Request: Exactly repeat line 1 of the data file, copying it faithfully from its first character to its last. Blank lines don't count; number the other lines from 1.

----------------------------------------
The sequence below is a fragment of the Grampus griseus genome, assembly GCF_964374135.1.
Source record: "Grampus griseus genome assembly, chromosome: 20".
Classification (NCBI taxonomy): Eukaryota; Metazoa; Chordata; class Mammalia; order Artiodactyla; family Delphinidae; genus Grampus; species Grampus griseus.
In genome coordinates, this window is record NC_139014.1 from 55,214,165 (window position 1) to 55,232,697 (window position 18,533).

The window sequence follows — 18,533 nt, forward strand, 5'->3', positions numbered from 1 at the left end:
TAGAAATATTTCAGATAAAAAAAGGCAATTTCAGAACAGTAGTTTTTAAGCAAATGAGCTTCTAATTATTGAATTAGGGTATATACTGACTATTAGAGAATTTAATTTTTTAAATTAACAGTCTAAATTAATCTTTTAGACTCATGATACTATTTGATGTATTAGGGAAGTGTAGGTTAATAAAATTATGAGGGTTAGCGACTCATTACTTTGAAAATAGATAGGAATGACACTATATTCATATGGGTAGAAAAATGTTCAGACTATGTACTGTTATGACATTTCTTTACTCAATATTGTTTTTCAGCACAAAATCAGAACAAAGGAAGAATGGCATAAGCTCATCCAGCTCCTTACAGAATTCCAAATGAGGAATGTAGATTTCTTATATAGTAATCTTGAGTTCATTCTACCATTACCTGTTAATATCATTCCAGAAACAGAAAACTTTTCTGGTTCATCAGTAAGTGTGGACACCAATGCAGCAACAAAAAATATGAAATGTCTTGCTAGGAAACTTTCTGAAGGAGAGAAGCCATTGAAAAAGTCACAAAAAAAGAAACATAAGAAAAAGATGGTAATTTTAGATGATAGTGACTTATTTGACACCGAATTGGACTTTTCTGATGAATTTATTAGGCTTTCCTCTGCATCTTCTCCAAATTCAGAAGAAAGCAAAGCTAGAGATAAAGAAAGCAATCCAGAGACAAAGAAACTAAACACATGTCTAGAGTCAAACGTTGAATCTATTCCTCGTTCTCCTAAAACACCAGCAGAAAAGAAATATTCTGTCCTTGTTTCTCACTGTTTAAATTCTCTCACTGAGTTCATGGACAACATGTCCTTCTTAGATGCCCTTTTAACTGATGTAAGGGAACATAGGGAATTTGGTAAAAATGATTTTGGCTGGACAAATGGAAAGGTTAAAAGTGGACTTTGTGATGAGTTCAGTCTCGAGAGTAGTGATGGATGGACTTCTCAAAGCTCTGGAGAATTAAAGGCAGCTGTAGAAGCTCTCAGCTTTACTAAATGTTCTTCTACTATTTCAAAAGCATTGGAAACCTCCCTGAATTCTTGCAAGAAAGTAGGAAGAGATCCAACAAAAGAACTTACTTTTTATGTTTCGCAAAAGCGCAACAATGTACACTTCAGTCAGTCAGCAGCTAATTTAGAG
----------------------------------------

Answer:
The sequence below is a fragment of the Grampus griseus genome, assembly GCF_964374135.1.